AUSTIN (KXAN) — Governor Abbott ramped up his social media campaign on City of Austin leaders and specifically Austin Mayor Steve Adler over the weekend.
On Twitter, Julie Nowlin posted a security camera picture, writing, “August 19th 2019 daughter and I accosted by a homeless man in Hair Salon. Jeweled Salon at 2819 San Jacinto which is across the street from UT.”
Abbott responded online, “Thanks for this input. Everyone in the Austin area: Continue to post public safety threats and pictures showing unsafe conditions that demand action. Tag @MayorAdler. Include the date and location. I’m working on a plan to clean this up & need to know where to prioritize.”
Abbott’s office confirms this information will be used if state agencies move into Austin November 1st.
A scan through the responses Monday show mixed results, many opinions, about 2/3rds are pictures of homeless camps, sleeping outside and panhandling – now legal – and then about 1/3 are pictures of homeless people going to the bathroom in plain view.
Many people chimed in on their opinions of Austin’s policy of allowing people to camp, sit, panhandle and sleep in public.
But do these public watchdogs help the city? Staff for the Austin Police Department says officers do respond to social media posts but they prefer the old fashioned way, calling 9-1-1.
Advocates supporting Austin’s policy view this as simply campaign work, state Republicans campaigning against city democrats.
“This is now the approach they’re going to take for 2020 to try and scare people. This time around it’s the issue of homelessness,” said Chris Harris, from the Homes Not Handcuffs Coalition, who compared this effort to Republicans campaigning against a “migrant caravan” before the 2018 election.
Harris also noticed the threat of state intervention from Abbott has not come with funding to house people.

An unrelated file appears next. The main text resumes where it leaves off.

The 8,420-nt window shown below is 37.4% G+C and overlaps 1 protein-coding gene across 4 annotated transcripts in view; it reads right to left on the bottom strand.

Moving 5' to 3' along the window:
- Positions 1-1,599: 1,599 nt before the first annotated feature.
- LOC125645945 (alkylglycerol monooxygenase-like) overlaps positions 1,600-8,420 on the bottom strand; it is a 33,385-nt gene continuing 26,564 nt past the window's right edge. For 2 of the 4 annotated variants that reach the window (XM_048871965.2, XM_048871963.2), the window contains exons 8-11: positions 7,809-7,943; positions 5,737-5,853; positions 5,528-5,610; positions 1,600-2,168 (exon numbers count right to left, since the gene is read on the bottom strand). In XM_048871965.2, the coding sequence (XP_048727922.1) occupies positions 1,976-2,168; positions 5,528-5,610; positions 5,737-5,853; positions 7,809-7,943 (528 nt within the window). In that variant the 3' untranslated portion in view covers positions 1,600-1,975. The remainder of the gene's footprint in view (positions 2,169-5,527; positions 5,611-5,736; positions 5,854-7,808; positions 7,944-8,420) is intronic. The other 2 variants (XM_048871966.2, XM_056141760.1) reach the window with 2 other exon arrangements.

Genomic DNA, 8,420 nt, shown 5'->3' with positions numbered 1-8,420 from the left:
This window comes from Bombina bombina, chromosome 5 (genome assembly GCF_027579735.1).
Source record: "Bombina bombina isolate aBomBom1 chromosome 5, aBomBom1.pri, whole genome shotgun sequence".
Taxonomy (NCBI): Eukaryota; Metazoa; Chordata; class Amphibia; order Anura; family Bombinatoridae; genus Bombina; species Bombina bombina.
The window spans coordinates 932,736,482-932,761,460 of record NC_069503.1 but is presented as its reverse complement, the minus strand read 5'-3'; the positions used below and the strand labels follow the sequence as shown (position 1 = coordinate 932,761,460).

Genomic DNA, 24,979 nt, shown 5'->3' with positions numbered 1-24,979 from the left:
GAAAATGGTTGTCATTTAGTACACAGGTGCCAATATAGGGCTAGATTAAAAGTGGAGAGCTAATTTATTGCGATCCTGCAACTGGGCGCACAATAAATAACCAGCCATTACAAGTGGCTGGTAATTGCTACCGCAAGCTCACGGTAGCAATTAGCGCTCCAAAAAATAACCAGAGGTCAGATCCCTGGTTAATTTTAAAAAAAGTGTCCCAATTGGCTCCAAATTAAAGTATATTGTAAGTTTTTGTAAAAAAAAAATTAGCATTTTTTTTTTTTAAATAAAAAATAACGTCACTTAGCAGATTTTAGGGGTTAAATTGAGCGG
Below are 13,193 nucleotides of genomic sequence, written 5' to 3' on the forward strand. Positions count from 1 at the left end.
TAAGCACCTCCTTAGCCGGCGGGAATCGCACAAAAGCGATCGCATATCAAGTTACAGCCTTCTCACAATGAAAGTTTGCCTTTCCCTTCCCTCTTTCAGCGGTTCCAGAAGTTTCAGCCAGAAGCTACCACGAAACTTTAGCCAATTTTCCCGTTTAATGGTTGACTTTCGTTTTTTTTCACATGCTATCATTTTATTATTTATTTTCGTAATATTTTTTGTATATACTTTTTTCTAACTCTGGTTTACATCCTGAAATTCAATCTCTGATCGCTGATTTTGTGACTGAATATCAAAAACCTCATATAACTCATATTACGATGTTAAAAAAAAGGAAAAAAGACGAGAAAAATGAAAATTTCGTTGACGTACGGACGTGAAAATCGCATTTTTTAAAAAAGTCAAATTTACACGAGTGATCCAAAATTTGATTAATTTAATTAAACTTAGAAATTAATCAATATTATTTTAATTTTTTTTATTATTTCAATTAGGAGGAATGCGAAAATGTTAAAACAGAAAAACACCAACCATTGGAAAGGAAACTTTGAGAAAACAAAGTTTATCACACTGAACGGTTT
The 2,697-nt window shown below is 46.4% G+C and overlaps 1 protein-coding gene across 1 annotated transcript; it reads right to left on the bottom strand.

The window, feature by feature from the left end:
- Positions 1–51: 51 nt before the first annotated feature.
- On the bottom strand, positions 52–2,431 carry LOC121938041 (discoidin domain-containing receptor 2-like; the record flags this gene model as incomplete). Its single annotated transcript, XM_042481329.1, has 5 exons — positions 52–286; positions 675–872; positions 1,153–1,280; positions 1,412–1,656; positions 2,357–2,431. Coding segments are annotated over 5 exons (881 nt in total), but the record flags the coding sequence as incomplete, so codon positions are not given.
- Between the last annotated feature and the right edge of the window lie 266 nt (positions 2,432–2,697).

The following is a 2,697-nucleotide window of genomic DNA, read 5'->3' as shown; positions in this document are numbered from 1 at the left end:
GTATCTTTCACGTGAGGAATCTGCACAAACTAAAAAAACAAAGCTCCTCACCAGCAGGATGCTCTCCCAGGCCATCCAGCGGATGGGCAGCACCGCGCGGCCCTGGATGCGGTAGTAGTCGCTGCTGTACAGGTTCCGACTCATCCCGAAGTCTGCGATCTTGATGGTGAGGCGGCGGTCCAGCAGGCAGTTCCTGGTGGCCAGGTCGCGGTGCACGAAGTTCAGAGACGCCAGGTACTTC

Abbott sent a letter to Mayor Adler last week, writing if the homeless situation in Austin doesn’t get better by Nov. 1, Abbott will direct state agencies to step in and help: the Department of Public Safety, the Texas Department of Transportation, the Health and Human Services Commission and the Department of State Health Services.
Harris also told KXAN he hopes the attention galvanizes Texans to solve the chronic homelessness problems in major American cities.
“I think everybody wants to see people housed and not having to live outside. So we share that concern,” said Harris.
The next city council meeting with homelessness on the agenda is October 17th. There doesn’t seem to be the votes at this point to reverse the current city of Austin policy. Then there’s that November 1st deadline from Governor Abbott and possible state action.
Harris says City staff could provide more public bathrooms for people, or more coordination on trash pickup and storage lockers – to smooth the transition.
Austin has been embroiled in discussion and controversy over homelessness since June when the Austin City Council allowed homeless people to sit, sleep and camp in many public areas around Austin.
Mayor Adler responded to Abbott’s threat of state intervention, welcoming massive help from the state last week.
“I look at this letter from the governor and he points out the health services commission might very well be able to bring us assistance in this city and all Texas cities,” Adler said. “I just want you to know how much I welcome that help and support.”